Though Christmas is definitely a big deal around our house, we don't actually have that many holiday books. I've always thought that it was silly to buy a book that might not have year-round appeal. And yet, there are many winter titles that would be refreshing reads on an unbearable July afternoon. And it also seems that holiday preparations are starting earlier and earlier so there's really no excuse to miss out on all of the fantastic holiday reads that are out there!
The Christmas staple in my parents' home (besides the Bible and my mom's favorite, The Christ Child) was, of course, The Night Before Christmas by Clement C. Moore, written all the way back in 1822. I think we had a pop-up version that made the story really come to life. Now, in my own home, we have had a version illustrated by Bruce Whatley for years now but it's always nice to change it up. This year we've acquired a new version, illustrated by Australian Robert Ingpen. It's a little different because it's twice as long -- one page per two-line rhyming couplet. The print is also larger which makes it perfect for emerging readers. Z is getting really good at memorizing poems and so I think it will be fun to work on getting through this one together this year. I'm always good until Papa looks out the window (something about "new-fallen snow" and "mid-day below") and then I need a little help from the book!
If your family leans toward the untraditional or modern, we also have Little Critter's The Night Before Christmas by Mercer Mayer which comes with a read-along cd. The language in this one has been updated a bit (ie, St. Nicholas becomes Santa Claus). I'm a bit of a purist so I'll stick with the original but I know that many children respond better to cartoons and slightly more modern language. However, if I am going to mess with a classic, I like to take it all the way -- like with A Pirate's Night Before Christmas by Philip Yates and illustrated by Sebastia Serra. It features Sir Peggedy and his eight giant seahorses: Salty, Scurvy, Sinbad, Mollie, Cutthroat, Cross-Eyes, Roger, and Jolly. I think I'm going to go look for a copy of that one!
There are a few other Christmas classics in our home as well. First we have a shiny "Party Edition" of How the Grinch Stole Christmas! by Dr. Seuss (1957), which is a must read every year. Mmm ... roast beast. Next is E.T.A. Hoffmann's slightly disturbing Nutcrackerours is the Maurice Sendak version that partners with his set design for the Pacific Northwest Ballet annual production). I didn't realize it was so old but Nutcracker (no "the") was written in 1816 in German. That explains why it is far more terrifying than your standard children's story! And then there's the newer Richard Scarry's Best Christmas Book Ever! (1981). I think that Richard Scarry is definitely a staple for my generation. With caroling sheet music, short stories and a board game, this is a great book for the impatient weeks leading up to the holiday. There's even an instruction section on how to make a pomander (although I don't see Gold Bug anywhere)!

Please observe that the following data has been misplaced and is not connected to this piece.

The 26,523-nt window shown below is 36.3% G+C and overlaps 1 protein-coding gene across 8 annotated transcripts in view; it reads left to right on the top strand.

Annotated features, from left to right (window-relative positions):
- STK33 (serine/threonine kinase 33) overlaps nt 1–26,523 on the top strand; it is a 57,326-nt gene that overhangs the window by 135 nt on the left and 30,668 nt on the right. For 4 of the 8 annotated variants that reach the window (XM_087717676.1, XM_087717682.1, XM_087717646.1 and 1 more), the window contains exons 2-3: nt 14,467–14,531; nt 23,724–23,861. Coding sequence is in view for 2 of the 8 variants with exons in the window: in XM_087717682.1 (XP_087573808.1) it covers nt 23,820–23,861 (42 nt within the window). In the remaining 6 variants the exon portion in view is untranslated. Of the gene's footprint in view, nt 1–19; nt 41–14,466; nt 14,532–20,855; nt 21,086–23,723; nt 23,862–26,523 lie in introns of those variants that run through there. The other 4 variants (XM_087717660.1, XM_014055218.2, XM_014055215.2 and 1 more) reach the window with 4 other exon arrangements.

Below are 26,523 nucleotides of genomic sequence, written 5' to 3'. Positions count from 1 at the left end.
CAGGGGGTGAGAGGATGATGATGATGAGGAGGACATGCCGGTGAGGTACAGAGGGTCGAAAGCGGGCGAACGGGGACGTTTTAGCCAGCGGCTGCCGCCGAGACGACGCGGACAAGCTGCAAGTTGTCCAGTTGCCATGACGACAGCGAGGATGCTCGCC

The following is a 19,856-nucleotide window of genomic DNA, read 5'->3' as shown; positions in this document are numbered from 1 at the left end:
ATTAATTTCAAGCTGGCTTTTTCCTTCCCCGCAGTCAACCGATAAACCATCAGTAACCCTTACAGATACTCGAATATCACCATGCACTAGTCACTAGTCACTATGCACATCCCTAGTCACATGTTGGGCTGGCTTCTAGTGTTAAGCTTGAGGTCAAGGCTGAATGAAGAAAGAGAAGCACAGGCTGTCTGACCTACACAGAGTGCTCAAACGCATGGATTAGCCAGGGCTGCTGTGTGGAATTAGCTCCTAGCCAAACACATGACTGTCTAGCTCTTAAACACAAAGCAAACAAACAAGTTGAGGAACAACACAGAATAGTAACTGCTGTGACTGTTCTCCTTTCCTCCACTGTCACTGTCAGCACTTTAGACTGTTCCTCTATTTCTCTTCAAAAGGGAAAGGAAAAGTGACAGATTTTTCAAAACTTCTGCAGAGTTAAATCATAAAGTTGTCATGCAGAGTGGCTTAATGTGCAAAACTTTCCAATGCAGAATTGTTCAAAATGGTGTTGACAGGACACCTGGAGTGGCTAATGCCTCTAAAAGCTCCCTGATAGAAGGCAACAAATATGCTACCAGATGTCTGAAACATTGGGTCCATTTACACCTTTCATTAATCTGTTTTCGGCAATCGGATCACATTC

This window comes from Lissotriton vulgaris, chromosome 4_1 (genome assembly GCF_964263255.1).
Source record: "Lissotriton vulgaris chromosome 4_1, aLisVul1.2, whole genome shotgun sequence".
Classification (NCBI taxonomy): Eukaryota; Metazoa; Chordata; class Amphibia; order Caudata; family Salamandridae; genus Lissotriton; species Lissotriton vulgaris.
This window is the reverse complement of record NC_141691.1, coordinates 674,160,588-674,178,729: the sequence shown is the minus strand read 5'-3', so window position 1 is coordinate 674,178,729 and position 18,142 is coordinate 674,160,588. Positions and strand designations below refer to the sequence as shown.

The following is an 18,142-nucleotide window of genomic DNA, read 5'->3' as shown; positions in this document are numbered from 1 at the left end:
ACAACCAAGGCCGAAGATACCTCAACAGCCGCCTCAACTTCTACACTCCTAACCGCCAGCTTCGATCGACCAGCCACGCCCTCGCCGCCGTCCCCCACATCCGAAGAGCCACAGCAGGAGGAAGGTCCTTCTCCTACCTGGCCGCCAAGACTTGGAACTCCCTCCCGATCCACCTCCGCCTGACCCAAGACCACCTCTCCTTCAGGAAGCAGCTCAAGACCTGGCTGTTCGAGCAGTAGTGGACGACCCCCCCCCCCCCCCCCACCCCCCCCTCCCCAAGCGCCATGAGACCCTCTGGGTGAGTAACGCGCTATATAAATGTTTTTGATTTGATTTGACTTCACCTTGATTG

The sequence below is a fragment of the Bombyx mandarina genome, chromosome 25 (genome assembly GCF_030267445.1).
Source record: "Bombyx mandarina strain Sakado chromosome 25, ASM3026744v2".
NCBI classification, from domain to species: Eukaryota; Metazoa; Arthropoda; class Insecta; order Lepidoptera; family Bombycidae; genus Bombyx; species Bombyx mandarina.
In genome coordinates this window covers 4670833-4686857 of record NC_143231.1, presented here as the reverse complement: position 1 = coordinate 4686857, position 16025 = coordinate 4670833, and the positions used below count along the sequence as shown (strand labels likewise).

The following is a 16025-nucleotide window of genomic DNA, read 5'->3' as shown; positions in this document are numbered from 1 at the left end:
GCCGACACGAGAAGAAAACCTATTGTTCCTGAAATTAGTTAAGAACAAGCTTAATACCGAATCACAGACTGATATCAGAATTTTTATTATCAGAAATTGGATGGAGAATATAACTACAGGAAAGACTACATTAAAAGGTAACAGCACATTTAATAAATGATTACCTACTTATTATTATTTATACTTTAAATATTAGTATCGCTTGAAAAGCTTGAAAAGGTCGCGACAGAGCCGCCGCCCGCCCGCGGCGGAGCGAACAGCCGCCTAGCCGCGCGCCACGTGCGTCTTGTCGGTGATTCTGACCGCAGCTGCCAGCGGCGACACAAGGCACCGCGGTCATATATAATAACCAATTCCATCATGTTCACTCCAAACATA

The Twelve Days of Christmas is a carol that is always fun to sing when you have a lot of time to kill but it is a bit disconnected with modern times (having surfaced in England in 1780) with its partridges, lords-a-leaping, pipers piping and maids-a-milking. Sterling Books has just released a set of regional versions of this carol that bring it forward to modern times in a very fun way. With sixteen versions so far, each one features regional authors and artists who bring the states (and districts) to life. The books include "letters" that explain why each item was included. We'll be waiting for the Washington state version and I would love to see a Hawaii one! I know that we have readers in Texas, Arizona (almost), California, New Jersey and Louisiana (originally) so I'd love to hear if they picked the right twelve things for your region!
I've become a fan of paper toys recently and there's a great new book by Marilyn Scott Waters that has some great punch-and-fold designs -- The Toymaker's Christmas: Paper Toys You Can Make Yourself. With just a few dabs of glue, I'm going to make ornaments and mantel displays on the cheap. And because they are punch-outs instead of cut-outs, it will be easy for Z to help me.
If you're feeling a bit more ambitious than working with paper, try Fa la la la Felt: 45 Handmade Holiday Decorations or head over and take a look at the myriad of holiday and seasonal crafts on Martha Stewart's website. I usually cut out some paper snowflakes each year and hers look far better than mine so I'm going to get some tips before starting this year.
Of course, if you don't celebrate Christmas there are tons of great winter books out there as well. Two years ago we featured some of our favorites -- Penguins, Penguins Everywhere by Bob Barner, The Biggest Snowman Ever by Steven Kroll and The Snow Bear by Miriam Moss. We also love The Snowy Day by Ezra Jack Keats and you can read that one for free on WeGiveBooks.org!
We don't have any books around for holidays other than Christmas so if you have any suggestions, please let us know about them in the comments. What are your favorite holiday and winter books to share with your family?
Waiting for a winter wonderland,
K and Z
Support our site and buy any of these books on Amazon or find them at your local library. We bought some of these books for ourselves and received some for review.